LL Bean Vector Dome XL6 purchased in 2010. Available…
Price Paid: $320
LL Bean Vector Dome XL6 purchased in 2010. Available from www.llbean.com.
I started hauling my family camping when the kids were 3 and 1. My wife was a good sport through all of this, and initially didn't complain about size of the 4 person backpacking tent I bought for us. [Kelty Gunnison 4]
As the kids have grown, (they're both scouts now, and their mother a leader) so have the complaints that that tent is too small. I don't agree, but to reward my wife's generous cooperation, we got a car camping tent this spring: An L L Bean Vector Dome XL6.
1 Stand up height
2 Vestibule big enough for the 65 pound dog to sleep comfortably
3 Design and build integrity that can stand up to worst case scenario weather
4 For scouting: Easy to pitch and rugged as hell.
5 Not so big as to limit us in places it can be pitched.
My shortlist was this LLB Vector Dome, and the REI Base Camp 6
We ended up buying both tents with the plan to return one after setting them both up in a gymnasium. We liked the Basecamp. The design was newer and more ergonomic than the LLB, it also has a nice heavy floor. But the complexity of setup was too much to justify, and other than the floor, the build was a little light, so we returned it.
The LLB in comparison to the REI is an older and more basic design. Perhaps in light of this it's hard to justify the price, but I shrugged this off, as the tent met all of my needs.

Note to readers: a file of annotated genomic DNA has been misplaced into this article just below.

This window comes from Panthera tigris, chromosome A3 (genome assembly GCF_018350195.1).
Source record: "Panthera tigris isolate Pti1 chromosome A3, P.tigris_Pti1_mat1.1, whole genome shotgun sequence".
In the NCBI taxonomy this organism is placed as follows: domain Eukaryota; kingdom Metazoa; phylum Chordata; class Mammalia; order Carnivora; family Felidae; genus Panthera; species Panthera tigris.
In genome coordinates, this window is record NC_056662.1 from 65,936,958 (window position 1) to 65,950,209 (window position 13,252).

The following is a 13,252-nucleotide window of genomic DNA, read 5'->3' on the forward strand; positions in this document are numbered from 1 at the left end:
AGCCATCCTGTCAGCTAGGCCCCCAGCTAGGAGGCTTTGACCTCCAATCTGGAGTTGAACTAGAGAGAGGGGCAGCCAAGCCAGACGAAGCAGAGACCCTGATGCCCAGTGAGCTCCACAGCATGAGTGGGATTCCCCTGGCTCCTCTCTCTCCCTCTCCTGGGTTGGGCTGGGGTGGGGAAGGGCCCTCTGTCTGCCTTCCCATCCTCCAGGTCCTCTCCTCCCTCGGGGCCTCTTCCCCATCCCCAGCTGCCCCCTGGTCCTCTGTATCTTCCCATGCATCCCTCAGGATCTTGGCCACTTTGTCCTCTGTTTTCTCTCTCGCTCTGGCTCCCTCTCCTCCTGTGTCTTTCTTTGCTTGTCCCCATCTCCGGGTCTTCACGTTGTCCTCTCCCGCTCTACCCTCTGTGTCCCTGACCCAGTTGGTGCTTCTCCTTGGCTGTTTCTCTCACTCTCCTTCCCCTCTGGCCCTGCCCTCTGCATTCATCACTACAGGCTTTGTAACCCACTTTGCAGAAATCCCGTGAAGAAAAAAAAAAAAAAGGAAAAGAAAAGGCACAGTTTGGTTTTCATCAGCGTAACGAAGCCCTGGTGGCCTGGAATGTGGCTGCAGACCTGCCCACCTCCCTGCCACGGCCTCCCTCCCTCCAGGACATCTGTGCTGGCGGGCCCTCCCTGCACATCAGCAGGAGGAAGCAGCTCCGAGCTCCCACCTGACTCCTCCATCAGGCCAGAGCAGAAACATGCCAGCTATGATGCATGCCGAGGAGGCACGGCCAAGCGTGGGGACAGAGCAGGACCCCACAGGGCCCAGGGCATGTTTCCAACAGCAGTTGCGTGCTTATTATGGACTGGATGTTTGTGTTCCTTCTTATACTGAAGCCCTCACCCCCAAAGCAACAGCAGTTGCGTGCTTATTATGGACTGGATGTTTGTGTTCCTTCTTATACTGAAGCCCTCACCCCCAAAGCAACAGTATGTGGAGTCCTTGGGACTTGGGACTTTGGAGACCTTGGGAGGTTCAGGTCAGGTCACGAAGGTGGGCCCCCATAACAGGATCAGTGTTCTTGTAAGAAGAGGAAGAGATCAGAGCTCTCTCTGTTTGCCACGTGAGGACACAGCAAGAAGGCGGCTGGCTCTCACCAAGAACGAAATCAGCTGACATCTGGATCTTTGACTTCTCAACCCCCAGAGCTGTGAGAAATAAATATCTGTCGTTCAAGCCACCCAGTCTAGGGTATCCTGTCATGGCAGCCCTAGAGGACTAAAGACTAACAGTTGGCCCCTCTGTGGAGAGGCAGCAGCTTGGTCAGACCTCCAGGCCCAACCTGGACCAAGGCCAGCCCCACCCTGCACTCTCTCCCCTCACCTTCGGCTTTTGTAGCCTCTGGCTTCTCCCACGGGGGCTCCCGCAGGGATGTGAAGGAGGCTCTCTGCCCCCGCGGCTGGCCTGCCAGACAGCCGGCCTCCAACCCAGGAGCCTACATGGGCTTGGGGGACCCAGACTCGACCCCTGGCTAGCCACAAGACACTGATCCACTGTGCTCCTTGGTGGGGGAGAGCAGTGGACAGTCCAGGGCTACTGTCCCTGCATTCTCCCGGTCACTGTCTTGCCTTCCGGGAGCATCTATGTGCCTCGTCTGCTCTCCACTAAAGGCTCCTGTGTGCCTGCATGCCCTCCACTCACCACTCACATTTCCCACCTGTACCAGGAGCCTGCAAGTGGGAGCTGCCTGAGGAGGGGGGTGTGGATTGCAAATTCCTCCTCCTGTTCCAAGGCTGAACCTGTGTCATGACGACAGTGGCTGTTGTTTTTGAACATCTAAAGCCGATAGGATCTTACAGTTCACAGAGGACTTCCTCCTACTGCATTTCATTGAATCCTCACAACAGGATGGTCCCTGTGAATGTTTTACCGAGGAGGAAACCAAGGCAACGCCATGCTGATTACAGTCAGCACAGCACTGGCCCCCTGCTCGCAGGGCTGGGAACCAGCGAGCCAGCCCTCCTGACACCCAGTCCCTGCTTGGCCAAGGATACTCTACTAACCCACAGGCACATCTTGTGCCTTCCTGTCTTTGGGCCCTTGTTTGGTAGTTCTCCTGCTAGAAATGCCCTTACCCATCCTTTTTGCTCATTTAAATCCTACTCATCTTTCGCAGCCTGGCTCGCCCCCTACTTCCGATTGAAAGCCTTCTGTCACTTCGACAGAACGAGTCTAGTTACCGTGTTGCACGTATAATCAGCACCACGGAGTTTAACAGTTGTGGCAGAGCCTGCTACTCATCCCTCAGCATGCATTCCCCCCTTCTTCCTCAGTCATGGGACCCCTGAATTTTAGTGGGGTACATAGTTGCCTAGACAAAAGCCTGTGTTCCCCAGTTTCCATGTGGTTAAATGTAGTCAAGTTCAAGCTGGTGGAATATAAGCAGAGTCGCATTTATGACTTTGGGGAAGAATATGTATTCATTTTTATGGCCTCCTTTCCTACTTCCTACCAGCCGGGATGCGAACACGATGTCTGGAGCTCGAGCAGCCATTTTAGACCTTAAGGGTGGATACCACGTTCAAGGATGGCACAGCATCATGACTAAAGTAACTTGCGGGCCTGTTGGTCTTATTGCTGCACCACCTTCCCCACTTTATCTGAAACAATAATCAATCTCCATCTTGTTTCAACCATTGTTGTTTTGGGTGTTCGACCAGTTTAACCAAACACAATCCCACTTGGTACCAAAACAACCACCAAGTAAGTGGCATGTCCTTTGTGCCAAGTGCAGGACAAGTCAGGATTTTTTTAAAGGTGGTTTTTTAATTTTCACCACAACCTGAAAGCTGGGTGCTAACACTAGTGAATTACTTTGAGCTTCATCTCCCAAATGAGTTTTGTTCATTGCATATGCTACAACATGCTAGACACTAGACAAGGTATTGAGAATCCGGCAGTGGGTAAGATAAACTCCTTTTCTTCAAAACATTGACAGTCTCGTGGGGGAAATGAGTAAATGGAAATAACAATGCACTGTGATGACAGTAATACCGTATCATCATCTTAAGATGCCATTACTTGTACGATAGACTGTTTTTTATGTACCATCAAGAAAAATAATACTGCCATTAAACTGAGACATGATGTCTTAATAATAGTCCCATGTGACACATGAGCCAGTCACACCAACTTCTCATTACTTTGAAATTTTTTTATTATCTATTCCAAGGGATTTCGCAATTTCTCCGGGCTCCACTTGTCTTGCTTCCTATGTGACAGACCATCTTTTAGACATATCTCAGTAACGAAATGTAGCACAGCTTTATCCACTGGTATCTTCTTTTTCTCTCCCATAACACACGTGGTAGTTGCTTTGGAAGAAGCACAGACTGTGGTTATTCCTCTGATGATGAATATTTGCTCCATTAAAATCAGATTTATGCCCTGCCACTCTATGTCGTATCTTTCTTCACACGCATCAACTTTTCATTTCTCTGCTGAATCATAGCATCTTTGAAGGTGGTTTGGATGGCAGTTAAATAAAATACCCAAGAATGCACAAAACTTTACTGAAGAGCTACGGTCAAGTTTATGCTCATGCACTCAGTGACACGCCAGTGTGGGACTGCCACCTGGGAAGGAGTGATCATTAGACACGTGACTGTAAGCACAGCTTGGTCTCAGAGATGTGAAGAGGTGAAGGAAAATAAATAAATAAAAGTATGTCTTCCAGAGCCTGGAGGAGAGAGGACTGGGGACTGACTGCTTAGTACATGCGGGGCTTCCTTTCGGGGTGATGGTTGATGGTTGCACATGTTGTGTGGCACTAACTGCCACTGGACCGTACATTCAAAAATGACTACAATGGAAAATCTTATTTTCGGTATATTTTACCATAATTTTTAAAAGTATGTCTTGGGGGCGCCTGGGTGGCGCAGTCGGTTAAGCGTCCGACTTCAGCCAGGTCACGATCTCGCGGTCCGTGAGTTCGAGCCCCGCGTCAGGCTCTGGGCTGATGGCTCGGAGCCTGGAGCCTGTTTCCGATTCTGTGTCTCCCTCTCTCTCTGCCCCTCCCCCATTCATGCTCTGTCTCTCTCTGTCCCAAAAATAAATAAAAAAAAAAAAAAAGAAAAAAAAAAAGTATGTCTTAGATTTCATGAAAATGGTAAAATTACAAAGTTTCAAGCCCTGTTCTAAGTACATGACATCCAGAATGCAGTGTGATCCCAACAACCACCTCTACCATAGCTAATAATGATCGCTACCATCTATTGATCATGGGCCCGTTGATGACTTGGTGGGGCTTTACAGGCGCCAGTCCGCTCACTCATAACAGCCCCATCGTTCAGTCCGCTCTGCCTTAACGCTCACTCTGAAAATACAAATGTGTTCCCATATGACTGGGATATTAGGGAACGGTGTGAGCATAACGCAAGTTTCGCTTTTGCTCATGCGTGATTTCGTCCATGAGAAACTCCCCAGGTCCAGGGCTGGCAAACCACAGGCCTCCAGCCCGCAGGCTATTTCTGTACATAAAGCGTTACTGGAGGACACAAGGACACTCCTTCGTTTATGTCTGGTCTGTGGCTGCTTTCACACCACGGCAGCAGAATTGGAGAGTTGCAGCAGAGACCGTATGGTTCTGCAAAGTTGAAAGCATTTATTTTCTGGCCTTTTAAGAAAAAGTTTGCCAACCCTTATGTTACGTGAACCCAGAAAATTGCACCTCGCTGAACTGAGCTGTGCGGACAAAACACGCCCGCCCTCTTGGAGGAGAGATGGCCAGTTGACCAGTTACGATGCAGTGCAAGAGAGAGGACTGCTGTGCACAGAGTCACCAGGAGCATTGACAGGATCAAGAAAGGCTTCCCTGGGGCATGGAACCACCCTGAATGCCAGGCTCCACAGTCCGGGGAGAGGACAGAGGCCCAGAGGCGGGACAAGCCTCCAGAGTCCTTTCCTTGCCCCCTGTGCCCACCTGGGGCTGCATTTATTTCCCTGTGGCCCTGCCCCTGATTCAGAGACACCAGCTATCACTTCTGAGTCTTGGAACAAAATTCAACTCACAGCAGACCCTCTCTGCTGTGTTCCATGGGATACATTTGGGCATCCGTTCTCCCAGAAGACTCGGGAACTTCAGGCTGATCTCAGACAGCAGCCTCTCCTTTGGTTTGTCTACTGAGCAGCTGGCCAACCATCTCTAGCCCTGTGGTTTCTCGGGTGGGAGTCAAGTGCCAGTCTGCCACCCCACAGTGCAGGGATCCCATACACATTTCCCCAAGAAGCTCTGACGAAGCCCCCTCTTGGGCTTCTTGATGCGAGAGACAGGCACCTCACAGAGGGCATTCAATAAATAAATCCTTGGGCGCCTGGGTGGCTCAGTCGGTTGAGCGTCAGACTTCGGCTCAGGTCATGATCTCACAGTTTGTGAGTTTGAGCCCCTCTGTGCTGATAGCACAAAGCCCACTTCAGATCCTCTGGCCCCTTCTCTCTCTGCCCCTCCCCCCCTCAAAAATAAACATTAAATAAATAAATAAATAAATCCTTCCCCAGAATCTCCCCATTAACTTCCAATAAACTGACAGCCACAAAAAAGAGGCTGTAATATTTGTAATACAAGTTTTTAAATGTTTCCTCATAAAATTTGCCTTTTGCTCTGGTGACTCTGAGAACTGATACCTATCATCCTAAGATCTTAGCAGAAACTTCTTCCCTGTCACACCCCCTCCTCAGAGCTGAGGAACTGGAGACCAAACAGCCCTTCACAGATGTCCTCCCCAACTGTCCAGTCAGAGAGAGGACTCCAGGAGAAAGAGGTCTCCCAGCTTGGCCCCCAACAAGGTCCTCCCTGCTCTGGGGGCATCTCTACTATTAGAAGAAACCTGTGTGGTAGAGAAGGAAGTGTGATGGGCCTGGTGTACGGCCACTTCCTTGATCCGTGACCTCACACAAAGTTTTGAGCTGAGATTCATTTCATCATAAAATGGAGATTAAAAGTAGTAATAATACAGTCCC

1a I think you could be 6 foot 5 and still not touch the top of this tent.
2a The vestibule provides lots of cover for the labradoodle, and he sleeps happily in it.
3a We haven't had this tent in bad weather yet, but the aluminum frame is very stout. Full coverage fly pitches tight, with lots of available guyouts. It's not going anywhere.
4a Pitching is a piece of cake. I can rest easy that my wife and her girl scouts will succeed with this tent and have energy left over for the remainder of the day. As for the Cub Scouts, they'll have to work at it to hurt this tent, and that's about all the strength I can ask of the Vector Dome. The zippers are bigger and sturdier looking than I see on most other tents.
5a The size is 9 feet 2 inches by 10 feet. In the ballpark of most car camping tents. By no means the airplane hangar that some tents have become.
It is a very comfortable, bright tent, and owing to all its volume, not the least bit stuffy. We live in Virginia where oppressive heat is more likely than cold, so I like the large volume of mosquito netting.
Why not give it 5 stars? Well, it is a little expensive.
Have not used it yet, but have set it up. This is…
Design: 3 season freestanding dome
Ease of Setup: Moderate
Price Paid: Paid $249 on clearance
Have not used it yet, but have set it up. This is a well-designed tent. It has many useful features, not the least of which are consistent color-coding of clips and such that go together. It seems to be well-vented, yet as one epinion reviewer said, you can see how it would be easier to go in and out the back door (less stooping) instead of the front door (which has a vestibule that slopes to the ground like a doorstop).
As a large dome tent (95 sq. feet or so, plus another 50 or more in vestibules), the shockcorded fiberglass poles are incredibly long and do require 2 persons to work with them. So far, the only downsides have been that the directions are sparse, and for one just re-entering camping after a 15-20 year absence, it was confusing at times to set up. I had to infer a lot of things about the setup that might come quicker to a current regular camper.
Floor seams are factory taped, but you have to seam seal the corners of the floor and windows.